Sunday, 1 July 2012

172 Hours on the Moon by Johan Harstad

172 Hours on the Moon by Johan Harstad is a recently released YA book that was originally published in Norwegian in 2008. I enjoyed it quite a bit and I think it would make an excellent movie. Hopefully, someone in Hollywood notices it and makes it happen.

To summarise the book in one sentence: monsters and teenagers on the moon. I would probably call it SF horror, but I didn’t actually find it scary per se. It should have been, but I was more entertained by the question of “who will survive?”. I think it would make a scarier (and quite good) movie than it did book. But then, it’s a translation, so maybe there was more suspense in the original Norwegian? Who knows.

EDIT: I forgot to say one thing about the translation which really jarred me out of the story. The translator translated into US English not only the words but also the units of measurement so that the non-USian teenagers were thinking in miles and feet and yards and wtf no. It really threw me out of the story. Especially since a Norwegian mile, a Mil, is actually defined as 10 kilometres. Even if the American astronauts had told them speeds and distances in miles, there’s no way the scared Norwegian girl having to cross a dark room would think in yards. Not to mention the astronauts are scientists and engineers and as such have to be able to cope with standard units anyway. I’m confident that if the metric system had been left in, no US teenagers’ brains would have fallen out. End rant.

The back story is that in the 70s, during the 5ish year window between Skylab (the US space station that in real life didn’t entirely work out as planned) falling into disuse and it reentering the atmosphere (to crash in Western Australia), it was used as a staging ground for NASA and the US Air Force to build a secret base on the moon. In terms of plausibility, I was happy to ignore the unlikelihood of NASA managing to actually keep this secret, never mind that the USSR would’ve noticed all the extra launches, if nothing else.

Now, in the run up to 2019, NASA has realised that it should go back to the moon before someone else beats them to it and discovers the secret moon base. Fair enough. Also they need funding so instead of just sending ordinary astronauts to do boring astronauty things, someone comes up with the brilliant media stunt of sending three teenagers with the astronauts. Instead of running some sort of reality TV show to choose them, NASA holds a world-wide lottery. World-wide. None of the three teenagers are American, which I found a bit baffling from a plausibility point of view. From a readability point of view, of course, it was brilliant to have a cultural change. Harstad also skipped over some of the checks and tests that the contestants would have had to go through — and later the training was fast forwarded past — which I found a bit annoying, but then that wasn’t the main point of the story, so it’s understandable.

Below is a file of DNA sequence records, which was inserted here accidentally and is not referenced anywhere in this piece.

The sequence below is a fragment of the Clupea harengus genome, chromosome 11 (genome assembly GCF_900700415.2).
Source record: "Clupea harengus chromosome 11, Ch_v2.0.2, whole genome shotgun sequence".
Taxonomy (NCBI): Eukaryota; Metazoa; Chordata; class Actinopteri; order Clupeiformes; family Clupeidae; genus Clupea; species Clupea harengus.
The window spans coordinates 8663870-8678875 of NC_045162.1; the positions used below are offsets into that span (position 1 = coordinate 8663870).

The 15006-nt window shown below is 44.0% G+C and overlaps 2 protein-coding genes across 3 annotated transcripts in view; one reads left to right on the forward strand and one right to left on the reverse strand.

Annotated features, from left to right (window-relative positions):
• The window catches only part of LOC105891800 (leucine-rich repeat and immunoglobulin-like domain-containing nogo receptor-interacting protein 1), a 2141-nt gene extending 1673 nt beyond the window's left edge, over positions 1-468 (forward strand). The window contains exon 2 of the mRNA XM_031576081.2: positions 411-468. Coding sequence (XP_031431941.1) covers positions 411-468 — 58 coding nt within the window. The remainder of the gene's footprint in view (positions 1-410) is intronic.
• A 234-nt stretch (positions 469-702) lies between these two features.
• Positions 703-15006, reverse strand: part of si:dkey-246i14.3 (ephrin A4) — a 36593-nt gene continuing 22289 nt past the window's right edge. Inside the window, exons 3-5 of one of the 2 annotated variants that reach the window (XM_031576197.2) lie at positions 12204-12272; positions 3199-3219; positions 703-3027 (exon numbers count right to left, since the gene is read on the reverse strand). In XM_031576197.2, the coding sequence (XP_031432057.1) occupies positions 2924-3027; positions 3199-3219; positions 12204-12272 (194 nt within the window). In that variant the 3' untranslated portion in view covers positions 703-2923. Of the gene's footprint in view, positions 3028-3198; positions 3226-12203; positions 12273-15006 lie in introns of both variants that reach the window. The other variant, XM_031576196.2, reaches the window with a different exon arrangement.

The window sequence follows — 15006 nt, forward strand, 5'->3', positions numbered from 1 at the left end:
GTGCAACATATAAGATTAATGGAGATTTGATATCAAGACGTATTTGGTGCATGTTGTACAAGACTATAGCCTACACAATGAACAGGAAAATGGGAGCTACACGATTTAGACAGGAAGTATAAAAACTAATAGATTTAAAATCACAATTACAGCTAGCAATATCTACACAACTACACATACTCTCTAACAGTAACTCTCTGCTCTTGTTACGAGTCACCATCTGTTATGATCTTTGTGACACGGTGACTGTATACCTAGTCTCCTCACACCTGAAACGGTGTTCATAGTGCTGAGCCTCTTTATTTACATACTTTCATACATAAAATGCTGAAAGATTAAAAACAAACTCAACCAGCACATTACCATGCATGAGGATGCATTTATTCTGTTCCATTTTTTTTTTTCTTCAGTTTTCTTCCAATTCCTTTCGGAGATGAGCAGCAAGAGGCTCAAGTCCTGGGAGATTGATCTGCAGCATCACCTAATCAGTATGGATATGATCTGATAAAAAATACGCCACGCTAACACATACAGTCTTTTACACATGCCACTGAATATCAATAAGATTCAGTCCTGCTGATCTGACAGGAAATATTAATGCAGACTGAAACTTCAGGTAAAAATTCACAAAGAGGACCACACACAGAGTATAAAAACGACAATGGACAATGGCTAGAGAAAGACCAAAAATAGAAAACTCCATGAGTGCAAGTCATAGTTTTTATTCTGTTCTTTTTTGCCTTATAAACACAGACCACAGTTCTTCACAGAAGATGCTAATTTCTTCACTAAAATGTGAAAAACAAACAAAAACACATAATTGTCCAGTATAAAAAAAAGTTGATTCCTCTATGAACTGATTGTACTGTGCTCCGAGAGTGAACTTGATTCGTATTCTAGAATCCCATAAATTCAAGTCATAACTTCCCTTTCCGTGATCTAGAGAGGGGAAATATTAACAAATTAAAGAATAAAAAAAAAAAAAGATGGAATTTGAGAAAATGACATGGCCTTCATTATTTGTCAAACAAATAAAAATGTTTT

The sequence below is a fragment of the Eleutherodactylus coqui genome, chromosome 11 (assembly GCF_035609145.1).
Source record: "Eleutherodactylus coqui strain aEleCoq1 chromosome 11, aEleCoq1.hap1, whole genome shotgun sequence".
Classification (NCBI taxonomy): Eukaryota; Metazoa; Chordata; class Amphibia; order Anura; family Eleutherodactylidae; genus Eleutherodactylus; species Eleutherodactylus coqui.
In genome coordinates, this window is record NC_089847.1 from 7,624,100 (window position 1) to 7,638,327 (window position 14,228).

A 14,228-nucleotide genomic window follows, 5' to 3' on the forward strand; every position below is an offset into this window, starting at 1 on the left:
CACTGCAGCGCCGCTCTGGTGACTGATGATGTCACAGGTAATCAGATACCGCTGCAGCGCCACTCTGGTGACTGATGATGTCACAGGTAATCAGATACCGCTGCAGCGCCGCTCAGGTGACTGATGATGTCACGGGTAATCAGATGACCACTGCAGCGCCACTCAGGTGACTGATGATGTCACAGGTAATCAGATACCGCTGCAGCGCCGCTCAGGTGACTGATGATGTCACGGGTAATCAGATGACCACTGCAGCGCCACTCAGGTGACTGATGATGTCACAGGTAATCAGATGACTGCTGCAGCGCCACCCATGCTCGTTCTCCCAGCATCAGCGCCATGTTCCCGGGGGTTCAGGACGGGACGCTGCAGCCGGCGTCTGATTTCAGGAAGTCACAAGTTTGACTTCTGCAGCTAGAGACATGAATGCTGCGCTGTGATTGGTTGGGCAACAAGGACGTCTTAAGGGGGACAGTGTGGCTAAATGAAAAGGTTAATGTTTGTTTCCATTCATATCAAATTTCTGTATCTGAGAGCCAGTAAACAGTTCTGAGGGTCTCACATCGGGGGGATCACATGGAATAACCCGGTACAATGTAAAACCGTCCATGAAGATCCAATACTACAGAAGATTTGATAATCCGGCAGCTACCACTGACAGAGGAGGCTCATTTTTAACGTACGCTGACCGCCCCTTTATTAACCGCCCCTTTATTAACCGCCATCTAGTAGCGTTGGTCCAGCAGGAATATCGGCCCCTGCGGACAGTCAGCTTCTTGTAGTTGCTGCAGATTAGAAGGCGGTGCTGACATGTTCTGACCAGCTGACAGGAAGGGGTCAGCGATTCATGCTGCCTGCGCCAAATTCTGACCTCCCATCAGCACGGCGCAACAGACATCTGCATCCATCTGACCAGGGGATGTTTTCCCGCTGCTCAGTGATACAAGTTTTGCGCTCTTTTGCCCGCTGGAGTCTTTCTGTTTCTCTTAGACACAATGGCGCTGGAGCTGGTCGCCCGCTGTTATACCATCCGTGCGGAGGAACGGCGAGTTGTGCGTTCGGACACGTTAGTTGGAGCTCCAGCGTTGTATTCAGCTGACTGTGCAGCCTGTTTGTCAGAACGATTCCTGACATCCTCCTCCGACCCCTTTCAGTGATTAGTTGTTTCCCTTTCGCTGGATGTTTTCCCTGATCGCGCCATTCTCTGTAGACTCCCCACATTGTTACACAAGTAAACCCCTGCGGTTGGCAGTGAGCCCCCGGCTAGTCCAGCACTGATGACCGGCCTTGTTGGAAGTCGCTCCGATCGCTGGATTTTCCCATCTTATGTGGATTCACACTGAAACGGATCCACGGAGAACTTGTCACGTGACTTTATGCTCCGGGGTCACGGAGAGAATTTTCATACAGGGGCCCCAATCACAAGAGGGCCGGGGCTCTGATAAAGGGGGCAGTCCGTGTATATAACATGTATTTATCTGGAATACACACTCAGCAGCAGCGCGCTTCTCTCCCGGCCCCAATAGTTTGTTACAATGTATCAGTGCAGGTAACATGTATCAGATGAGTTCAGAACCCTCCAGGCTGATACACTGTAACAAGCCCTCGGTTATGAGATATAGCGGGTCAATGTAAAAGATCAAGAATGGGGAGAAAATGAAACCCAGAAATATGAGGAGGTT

The aspect I really enjoyed was that all the characters had proper back stories and different motivations for going. Mia, the Norwegian girl, was in a band and had no interest in the moon but her parents signed her up anyway. Antoine, the French boy, was mostly concerned with getting away from his ex-girlfriend and Midori, the Japanese girl, didn’t want to spend her life stuck in Japan. Several of the adults and secondary characters also had proper back stories. It was nice to see more complex motivations than are necessarily common in these sorts of stories.

In terms of the science — because I can’t review a SF novel without some mention of its science — it was mostly accurate or close enough. Harstad skimmed past many things (like zero-gee nausea which none of them miraculously suffered from, something statistically quite unlikely when you’re randomly picking people out with a lottery) which worked generally because if he was slightly wrong about something, he was never specific enough to be completely and utterly wrong. There were a few odd bits involving low or zero atmosphere, but nothing specific worth complaining about. What was really strange was that somehow, in the 70s, NASA managed to not only build a base on the moon, but to somehow imbue it with artificial gravity which they also kept secret from the world. Then they just casually announced it on live TV and there was no outcry of bafflement from the world’s scientists. Or from NASA’s own scientists who had also been kept in the dark (the whole moon base thing was classified of course) until the lead up to the launch. What. The. Frack? Of course this is nothing compared with the scientific train-wreck that was Beth Revis’s Across the Universe, but artificial gravity on the surface of the moon is enough of a big deal that not addressing it was jarring and that including it at all was completely unnecessary. In the story it’s included to supposedly mitigate the effects of prolonged stays in low gravity, but really? No. The saving grace was that it wasn’t dwelt on or in anyway important to the plot, so I could easily ignore those few lines.

So. Despite the rather lengthy critical discussions above, I quite enjoyed 172 Hours on the Moon. I read it in two sittings and would recommend it to SF fans, especially those who don’t mind a bit of non-scientific horror in the fiction (talking about the mysterious evil now, not the actual science). The production values of the physical book were also nice. There were illustrative images interspersed throughout the novel including things like maps of the base, NASA photos of the moon, and the promotional lottery poster (see right).

4 / 5 stars

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